27 Nov 2012

Analyzing the Debtor’s Patrimonial Situation in Actions for Punitive Damages

Sarah D. Pinsonnault
De Grandpré Joli-coeur s.e.n.c.r.l./LLP

In Acadia Subaru c. Michaud, 2012 QCCS 5670, the Superior
Court is asked to determine whether financial statements should be communicated
in order for the victim of a supposed SLAPP to establish the plaintiffs’ “patrimonial
situation”.

 

You may already be familiar with the history of this case. It began in
2009 with Mr. Michaud, a journalist, publicly criticizing on the radio what he
considered to be the inappropriately high prices charged by Quebec car dealers. Following this remark,
93 Quebec car
dealers instituted a legal action against Mr. Michaud for defamation, alleging
damage to their reputation arising from his comments.

Claiming to be a victim of a SLAPP, Mr. Michaud asked the Court of
Quebec to declare the proceeding improper pursuant to s. 54.1 CPC.  The Court ruled partially in his favour and
declared that each car dealer’s claim for $5,000 in punitive damages was in
fact abusive.

Subsequently, the Court of Appeal declared that the car dealers’ action
appeared improper and ordered them to deposit a security for costs in an
aggregate amount of $65,000.

Now, as this case continues its course before the Superior Court, Mr.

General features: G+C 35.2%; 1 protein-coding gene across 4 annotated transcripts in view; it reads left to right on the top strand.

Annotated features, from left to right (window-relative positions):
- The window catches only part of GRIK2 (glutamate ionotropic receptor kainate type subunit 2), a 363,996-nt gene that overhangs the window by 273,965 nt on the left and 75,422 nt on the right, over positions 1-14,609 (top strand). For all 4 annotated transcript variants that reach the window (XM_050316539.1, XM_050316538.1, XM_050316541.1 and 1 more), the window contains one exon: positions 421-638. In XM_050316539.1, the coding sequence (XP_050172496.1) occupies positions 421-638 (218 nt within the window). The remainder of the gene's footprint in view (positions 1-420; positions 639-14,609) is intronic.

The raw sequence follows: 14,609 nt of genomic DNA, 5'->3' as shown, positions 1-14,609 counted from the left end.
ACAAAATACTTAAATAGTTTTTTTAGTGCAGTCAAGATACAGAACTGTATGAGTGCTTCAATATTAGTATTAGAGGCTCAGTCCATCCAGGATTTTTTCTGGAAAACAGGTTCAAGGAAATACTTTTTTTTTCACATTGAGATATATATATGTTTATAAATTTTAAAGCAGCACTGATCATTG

Michaud, as part of his defence and counterclaim for punitive damages, is
asking to have access to the plaintiffs’ 2009 to 2011 financial statements in
order to establish their patrimonial situation in accordance with s. 1621 C.C.Q.

When faced with such a request, the Court must first be convinced of the
seriousness of the claim for punitive damages. As previously mentioned, this
was already made clear by the Court of Appeal.

The question that then remained was to determine at what point in time these
financial statements should be communicated. The plaintiffs’ submitted that, at
the very most, the communication of these statements should be postponed to a
later date, such as before the trial judge. The Court disagreed with this proposal:

« [29] Dans le
présent cas, c’est 279 documents dont le défendeur devra prendre connaissance.
Aussi, il est nécessaire que le défendeur et son procureur en aient possession
avant le procès pour bien évaluer le quantum des dommages réclamés.

[30] Tout comme
monsieur le juge Normand Gosselin, j.c.s., dans l’affaire Grenier c. Arthur et
monsieur le juge Jacques Viens, j.c.s., dans l’affaire Gauvin c. Arthur, le
Tribunal est d’avis que de reporter la question de l’obtention des états
financiers au moment de l’audience au fond comporte un risque de report.

[31] Ce n’est pas le
matin du procès que les états financiers de 93 demanderesses, soit 279
documents, doivent être communiqués au défendeur, car cela occasionnerait
nécessairement une remise de l’audience pour lui permettre de prendre
connaissance des documents.

[32] Les états
financiers devront donc être communiqués dans les trente jours du présent
jugement. »

To read this case in its entirety, click here.

 

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